The reason for this limit, I repeat, is not ﬁrst moral; it is sacramental. Their second marriage remains an objective obstacle that does not allow them to participate in truth in the public witness to the sacramentality of Christ and the Church”.
Therefore the sacramental impediment to Holy Communion for the D&R, is that the objective contradiction of their state in life impairs the public witness of the Church to the Sacramentality of the Eucharist and the Church. Which is to say, the D&R may be a public scandal in relation to the Sacrament of the Eucharist, rather than the Sacrament of Marriage.
This is further supported by the fact the 2000 PCLT Declaration, which nowhere explicitly mentions the idea of objective contradiction referred to in FC 84, does refer to public scandal in relation to both the Sacraments of the Eucharist and of Marriage:
“In the concrete case of the admission to Holy Communion of faithful who are divorced and remarried, the scandal, understood as an action that prompts others towards wrongdoing, affects at the same time both the sacrament of the Eucharist and the indissolubility of marriage”.
Further FC in turn does not explicitly refer to public scandal in relation to the Eucharist, except in the guise of objective contradiction. This choice by the 2000 PCLT Declaration is therefore consistent with, and indeed is made explicable, by the fact that objective contradiction can be identified with public scandal in respect of the Eucharist.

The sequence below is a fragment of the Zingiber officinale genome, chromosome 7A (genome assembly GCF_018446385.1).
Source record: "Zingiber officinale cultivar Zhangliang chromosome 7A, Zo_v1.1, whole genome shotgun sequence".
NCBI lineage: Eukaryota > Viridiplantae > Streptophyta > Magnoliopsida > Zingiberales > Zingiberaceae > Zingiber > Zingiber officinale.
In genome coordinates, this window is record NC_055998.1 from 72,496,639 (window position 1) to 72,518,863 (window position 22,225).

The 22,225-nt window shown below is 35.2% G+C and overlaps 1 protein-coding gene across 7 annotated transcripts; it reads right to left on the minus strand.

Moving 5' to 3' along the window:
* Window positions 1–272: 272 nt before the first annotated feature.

Finally this conclusion is also supported by a close confidante of both Pope St John Paul II and Pope Francis, Rocco Buttiglione, who in his article The Anthropological Approach of St. John Paul II and The Pastoral Care of Pope Francis at page 25 indicates:
“The practice of not admitting the divorced and remarried to communion is not based on the fact that they are in a state of mortal sin. It has two reasons: “Their state and their condition of life objectively contradict that union of love between Christ and the Church signified and implemented in the Eucharist” and “the faithful would be led into error and confusion regarding the Church’s teaching about the indissolubility of marriage“. It seems to me that both of these reasons can be traced back to the concept of taking scandal from two different points of view: the fact of the sin and the consequence that results in the lives of the faithful”.
Accordingly objective contradiction is a matter of public scandal governed by Canon 915, just of scandal in relation to the Eucharist, rather than in relation to the indissolubility of marriage. The special pastoral reason mentioned after objective contradiction in FC 84 does not therefore preclude objective contradiction from also being related to public scandal under Canon 915, as both sentences relate to different species of scandal.